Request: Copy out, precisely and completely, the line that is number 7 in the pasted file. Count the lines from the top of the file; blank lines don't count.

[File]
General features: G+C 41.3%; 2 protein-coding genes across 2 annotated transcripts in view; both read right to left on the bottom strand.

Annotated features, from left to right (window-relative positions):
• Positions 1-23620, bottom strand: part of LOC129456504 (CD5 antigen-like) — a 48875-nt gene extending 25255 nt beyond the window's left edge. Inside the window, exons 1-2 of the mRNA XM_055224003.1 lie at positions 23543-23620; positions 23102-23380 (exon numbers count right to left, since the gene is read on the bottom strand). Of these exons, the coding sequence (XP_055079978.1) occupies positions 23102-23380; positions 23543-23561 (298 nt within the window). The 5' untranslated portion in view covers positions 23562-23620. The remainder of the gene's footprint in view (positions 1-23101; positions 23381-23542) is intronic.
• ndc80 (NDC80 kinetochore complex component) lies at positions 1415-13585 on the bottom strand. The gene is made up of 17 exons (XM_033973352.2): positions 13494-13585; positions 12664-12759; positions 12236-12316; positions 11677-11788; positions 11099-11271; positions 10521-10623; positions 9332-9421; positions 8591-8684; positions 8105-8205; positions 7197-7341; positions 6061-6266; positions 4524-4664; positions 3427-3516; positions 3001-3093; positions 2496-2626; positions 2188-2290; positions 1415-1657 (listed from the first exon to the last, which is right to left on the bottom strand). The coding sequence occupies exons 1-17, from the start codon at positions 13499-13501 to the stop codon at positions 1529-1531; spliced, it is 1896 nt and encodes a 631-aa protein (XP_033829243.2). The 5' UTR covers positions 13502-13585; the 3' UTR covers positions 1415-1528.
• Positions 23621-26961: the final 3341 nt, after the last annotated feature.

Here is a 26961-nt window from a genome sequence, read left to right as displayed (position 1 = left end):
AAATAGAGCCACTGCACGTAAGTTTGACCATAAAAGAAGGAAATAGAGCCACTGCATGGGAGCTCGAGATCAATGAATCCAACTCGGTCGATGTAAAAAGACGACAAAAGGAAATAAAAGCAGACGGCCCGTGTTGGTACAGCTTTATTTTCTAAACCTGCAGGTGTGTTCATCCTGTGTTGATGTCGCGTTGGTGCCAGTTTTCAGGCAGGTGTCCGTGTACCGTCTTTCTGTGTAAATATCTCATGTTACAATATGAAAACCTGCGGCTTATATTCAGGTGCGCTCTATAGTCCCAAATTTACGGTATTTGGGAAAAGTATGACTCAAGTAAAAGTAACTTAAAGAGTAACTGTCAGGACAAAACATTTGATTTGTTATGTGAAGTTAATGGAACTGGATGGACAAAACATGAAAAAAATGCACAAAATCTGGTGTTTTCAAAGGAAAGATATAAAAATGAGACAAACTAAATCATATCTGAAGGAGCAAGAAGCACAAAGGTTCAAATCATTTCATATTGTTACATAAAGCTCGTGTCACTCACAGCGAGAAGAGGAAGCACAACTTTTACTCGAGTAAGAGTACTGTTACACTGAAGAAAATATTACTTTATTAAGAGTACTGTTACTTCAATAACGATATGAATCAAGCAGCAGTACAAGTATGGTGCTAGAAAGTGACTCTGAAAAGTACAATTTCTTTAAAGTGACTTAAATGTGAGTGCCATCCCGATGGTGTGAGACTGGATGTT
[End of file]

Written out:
AAATAGAGCCACTGCACGTAAGTTTGACCATAAAAGAAGGAAATAGAGCCACTGCATGGGAGCTCGAGATCAATGAATCCAACTCGGTCGATGTAAAAAGACGACAAAAGGAAATAAAAGCAGACGGCCCGTGTTGGTACAGCTTTATTTTCTAAACCTGCAGGTGTGTTCATCCTGTGTTGATGTCGCGTTGGTGCCAGTTTTCAGGCAGGTGTCCGTGTACCGTCTTTCTGTGTAAATATCTCATGTTACAATATGAAAACCTGCGGCTTATATTCAGGTGCGCTCTATAGTCCCAAATTTACGGTATTTGGGAAAAGTATGACTCAAGTAAAAGTAACTTAAAGAGTAACTGTCAGGACAAAACATTTGATTTGTTATGTGAAGTTAATGGAACTGGATGGACAAAACATGAAAAAAATGCACAAAATCTGGTGTTTTCAAAGGAAAGATATAAAAATGAGACAAACTAAATCATATCTGAAGGAGCAAGAAGCACAAAGGTTCAAATCATTTCATATTGTTACATAAAGCTCGTGTCACTCACAGCGAGAAGAGGAAGCACAACTTTTACTCGAGTAAGAGTACTGTTACACTGAAGAAAATATTACTTTATTAAGAGTACTGTTACTTCAATAACGATATGAATCAAGCAGCAGTACAAGTATGGTGCTAGAAAGTGACTCTGAAAAGTACAATTTCTTTAAAGTGACTTAAATGTGAGTGCCATCCCGATGGTGTGAGACTGGATGTT